When I first moved to Indianapolis, there were a couple of nagging thoughts in the back of my mind that I couldn’t shake: “What if I couldn’t accomplish anything? What if I wasted my time in a new state and ended up going back home with zero success to my name?” I was 21 years old and at that point of my life the lack of any meaningful career progress made every day feel aimless. I mean, I had been working as a banquet server at a golf club for three years and college was not working quite as well as I had hoped.
I moved out to Indy after a friend that lived here suggested it would be a good way to start over but more importantly, to find better work. With only a couple bags of luggage and $300 in the bank, I didn’t have too much to lose. Because my friend was letting me stay at his apartment while I found my own footing, I made it a point that if I couldn’t find a job within four months then I would call this little life experiment a failure and go back home. Who wants to be a freeloader? I figured that if I had to cut my adventure short the moment I started to feel like Dupree from “You, Me, and Dupree” with Owen Wilson, then yeah, I would walk back to California in shame if I had to.
And I nearly did go back home.
I did not have a car at the time, so my options for employment were limited to where ever IndyGo bus route 34 would take me. I applied everywhere I could along Michigan Rd, especially at any businesses that would take my application at the busy intersection of 86th St and Michigan. I thought that I had a shot – surely a Chipotle would hire me, anyone…I mean, how hard could it be to get a minimum wage job? Indiana being less populous than California meant it must be just a tinge easier, right?
Turns out: it’s hard without a car ’round these parts.
I had a few interviews with some prospects but none ended up with me wearing their uniform. It was three months in and I was ready to pack my bags. Living off of a few sandwiches every day to save money eventually grew tiresome, but my money well was running out regardless and I was getting desperate. It was a stark realization as a guy who had only left home a few months prior that life wasn’t quite as easy without Mom or Dad to carry me with their pocketbooks every day. Having respected this, I did not want their help. I wanted to make it on my own to prove to my family that I could make it – that I could finish the race. If I finished third, sixth place, it didn’t matter. I just wanted the brief sense of euphoria that came with accomplishing something. Anything. It was important that I stayed and did as I had promised for once because I recognized that being able to pull through – that’s incredibly powerful. It builds trust, and I want people to trust me. I really do.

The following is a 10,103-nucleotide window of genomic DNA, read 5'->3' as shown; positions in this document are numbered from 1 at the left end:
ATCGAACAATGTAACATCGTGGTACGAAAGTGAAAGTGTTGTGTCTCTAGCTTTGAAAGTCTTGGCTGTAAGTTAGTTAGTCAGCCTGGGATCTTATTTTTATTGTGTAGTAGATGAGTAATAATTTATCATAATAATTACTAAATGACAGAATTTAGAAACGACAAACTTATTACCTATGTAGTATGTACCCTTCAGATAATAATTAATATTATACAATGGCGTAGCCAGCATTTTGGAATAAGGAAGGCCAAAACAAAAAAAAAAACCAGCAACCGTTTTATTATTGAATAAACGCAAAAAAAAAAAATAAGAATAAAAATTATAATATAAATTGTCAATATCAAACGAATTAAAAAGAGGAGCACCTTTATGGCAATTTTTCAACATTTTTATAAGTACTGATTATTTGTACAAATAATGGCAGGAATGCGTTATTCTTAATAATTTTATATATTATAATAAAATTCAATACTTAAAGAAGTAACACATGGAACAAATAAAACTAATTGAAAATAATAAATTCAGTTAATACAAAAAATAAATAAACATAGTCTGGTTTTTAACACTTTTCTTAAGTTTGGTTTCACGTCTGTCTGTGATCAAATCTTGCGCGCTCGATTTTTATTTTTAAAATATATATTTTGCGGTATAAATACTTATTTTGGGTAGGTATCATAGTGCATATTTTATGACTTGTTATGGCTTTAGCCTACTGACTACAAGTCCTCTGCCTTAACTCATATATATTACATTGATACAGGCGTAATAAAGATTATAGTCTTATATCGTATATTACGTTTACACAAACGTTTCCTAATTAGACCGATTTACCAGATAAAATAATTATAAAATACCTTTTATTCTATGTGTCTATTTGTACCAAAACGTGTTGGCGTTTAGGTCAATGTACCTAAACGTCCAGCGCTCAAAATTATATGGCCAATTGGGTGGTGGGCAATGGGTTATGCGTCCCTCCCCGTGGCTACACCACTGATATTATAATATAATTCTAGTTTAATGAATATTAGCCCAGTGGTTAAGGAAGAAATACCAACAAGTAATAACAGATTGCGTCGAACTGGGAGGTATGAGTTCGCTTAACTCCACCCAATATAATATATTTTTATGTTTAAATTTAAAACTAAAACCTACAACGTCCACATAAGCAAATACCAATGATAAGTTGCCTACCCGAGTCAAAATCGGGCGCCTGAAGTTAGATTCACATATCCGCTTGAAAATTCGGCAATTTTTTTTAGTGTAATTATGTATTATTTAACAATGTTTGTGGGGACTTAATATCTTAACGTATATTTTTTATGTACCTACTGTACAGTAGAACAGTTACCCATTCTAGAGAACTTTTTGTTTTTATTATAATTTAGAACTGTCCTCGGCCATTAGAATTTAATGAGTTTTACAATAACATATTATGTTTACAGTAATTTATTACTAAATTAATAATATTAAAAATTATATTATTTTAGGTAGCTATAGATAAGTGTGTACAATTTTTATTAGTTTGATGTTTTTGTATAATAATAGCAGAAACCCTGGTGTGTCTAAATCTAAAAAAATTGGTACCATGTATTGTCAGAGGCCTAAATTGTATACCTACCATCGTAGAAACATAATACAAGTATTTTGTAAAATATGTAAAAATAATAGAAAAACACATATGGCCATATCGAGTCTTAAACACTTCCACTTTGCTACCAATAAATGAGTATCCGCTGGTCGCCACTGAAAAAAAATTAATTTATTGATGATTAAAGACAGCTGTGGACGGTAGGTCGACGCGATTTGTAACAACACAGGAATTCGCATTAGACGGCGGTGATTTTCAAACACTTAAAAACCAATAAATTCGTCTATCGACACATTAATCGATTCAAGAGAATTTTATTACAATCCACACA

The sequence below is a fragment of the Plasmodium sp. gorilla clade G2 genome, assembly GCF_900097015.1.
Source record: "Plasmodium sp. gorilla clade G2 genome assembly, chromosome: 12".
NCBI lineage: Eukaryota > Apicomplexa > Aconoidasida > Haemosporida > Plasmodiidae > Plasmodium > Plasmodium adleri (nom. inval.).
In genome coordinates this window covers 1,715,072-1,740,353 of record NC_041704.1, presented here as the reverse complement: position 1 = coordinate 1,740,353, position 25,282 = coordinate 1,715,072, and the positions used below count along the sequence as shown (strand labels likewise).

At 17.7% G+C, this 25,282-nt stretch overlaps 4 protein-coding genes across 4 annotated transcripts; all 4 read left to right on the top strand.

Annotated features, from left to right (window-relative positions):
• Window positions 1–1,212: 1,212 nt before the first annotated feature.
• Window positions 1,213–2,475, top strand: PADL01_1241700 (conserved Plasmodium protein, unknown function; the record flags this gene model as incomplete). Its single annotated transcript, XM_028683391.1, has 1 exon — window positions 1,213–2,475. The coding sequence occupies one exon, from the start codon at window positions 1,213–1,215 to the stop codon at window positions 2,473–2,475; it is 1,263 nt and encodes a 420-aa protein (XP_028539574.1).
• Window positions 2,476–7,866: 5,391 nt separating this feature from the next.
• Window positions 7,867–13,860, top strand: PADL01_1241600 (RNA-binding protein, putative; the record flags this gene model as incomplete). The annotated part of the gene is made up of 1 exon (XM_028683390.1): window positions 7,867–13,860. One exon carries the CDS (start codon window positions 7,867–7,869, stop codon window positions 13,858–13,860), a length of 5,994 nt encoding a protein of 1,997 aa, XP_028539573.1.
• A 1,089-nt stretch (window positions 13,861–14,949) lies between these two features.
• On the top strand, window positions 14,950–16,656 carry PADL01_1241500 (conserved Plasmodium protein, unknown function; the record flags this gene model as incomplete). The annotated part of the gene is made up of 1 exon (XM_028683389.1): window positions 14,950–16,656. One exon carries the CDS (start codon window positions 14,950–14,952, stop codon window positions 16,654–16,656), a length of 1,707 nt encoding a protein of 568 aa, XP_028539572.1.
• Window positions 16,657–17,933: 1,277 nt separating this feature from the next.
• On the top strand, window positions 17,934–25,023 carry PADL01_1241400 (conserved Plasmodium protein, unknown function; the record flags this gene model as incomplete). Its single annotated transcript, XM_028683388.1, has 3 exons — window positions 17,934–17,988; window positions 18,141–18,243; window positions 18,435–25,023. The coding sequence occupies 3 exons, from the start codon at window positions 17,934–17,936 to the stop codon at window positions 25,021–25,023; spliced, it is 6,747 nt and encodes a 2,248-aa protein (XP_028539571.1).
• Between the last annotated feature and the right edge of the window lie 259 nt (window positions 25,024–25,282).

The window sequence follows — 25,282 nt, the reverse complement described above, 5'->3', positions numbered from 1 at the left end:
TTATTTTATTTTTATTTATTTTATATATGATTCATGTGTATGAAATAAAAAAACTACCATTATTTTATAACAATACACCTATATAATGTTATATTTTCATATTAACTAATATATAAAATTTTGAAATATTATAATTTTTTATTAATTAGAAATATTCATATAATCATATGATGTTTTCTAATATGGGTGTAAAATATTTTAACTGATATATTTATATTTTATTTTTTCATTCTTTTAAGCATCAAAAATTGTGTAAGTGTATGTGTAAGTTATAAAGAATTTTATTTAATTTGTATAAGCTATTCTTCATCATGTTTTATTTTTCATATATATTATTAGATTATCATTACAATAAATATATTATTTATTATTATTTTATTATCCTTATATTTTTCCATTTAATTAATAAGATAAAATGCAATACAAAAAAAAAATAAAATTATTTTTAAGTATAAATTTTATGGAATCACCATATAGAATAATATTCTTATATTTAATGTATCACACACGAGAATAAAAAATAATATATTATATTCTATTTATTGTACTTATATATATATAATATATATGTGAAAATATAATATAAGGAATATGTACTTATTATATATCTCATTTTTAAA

At the apartment I even tried to refuse my roommate’s insistence to eat out of his fridge and pantry in light of my situation, that’s how petty this whole thing was. I refused to swallow my pride. I felt that to accept anyone’s help would mean I failed my independence – that I would be regressing back to what I was running away from.
But as time went on and time was running out, I started to realize that pride was a silly thing to protect when there was nothing to be proud of, not yet.
Reluctantly, I started to let my mom send me enough money to stay afloat a couple more weeks at a time, I started to freeload off of my roommate’s food, and eventually even accepted my roommate’s referral to work at the hospital he worked at. With dignity out of the window, I learned one thing: accepting help when someone lends a hand can be good, even if it doesn’t always feel good.
For the next three years, I would meet people that would help me even more.
I’ve been in Indy for three years now, soon to be four. I couldn’t have survived or accomplished much of anything without all of the great people I’ve met in that short span of time. With their help, I’ve learned how to drive a car, how to ride a bike, how to sign my own apartment lease, how to buy a car, helped me transfer to another hospital closer to home, helped me get a promotion at work, even how to order drinks at a bar, among many other things. Some of these sound silly, but when you’re someone like me who isn’t exactly a social butterfly nor had much life experience outside of “good evening sir, would you be drinking red or white wine tonight?” then yes, I gobbled up any opportunity that came my way if it meant it could improve
The point is this: other people helped me survive Indiana, and I’m super thankful for it. Of course, I won’t discount my own part in all of this. I still had to work for these people’s respect, and for that I had to meet them first. Even then, I still had to work for what I earned – no one handed me a free car, a free promotion, a free bike, a free apartment – no, I earned those, and even though I had help along the way, I still had to run in the same metaphorical race every single time. Although they do give me free beer every once in a while so that’s always awesome regardless if I earn it or not.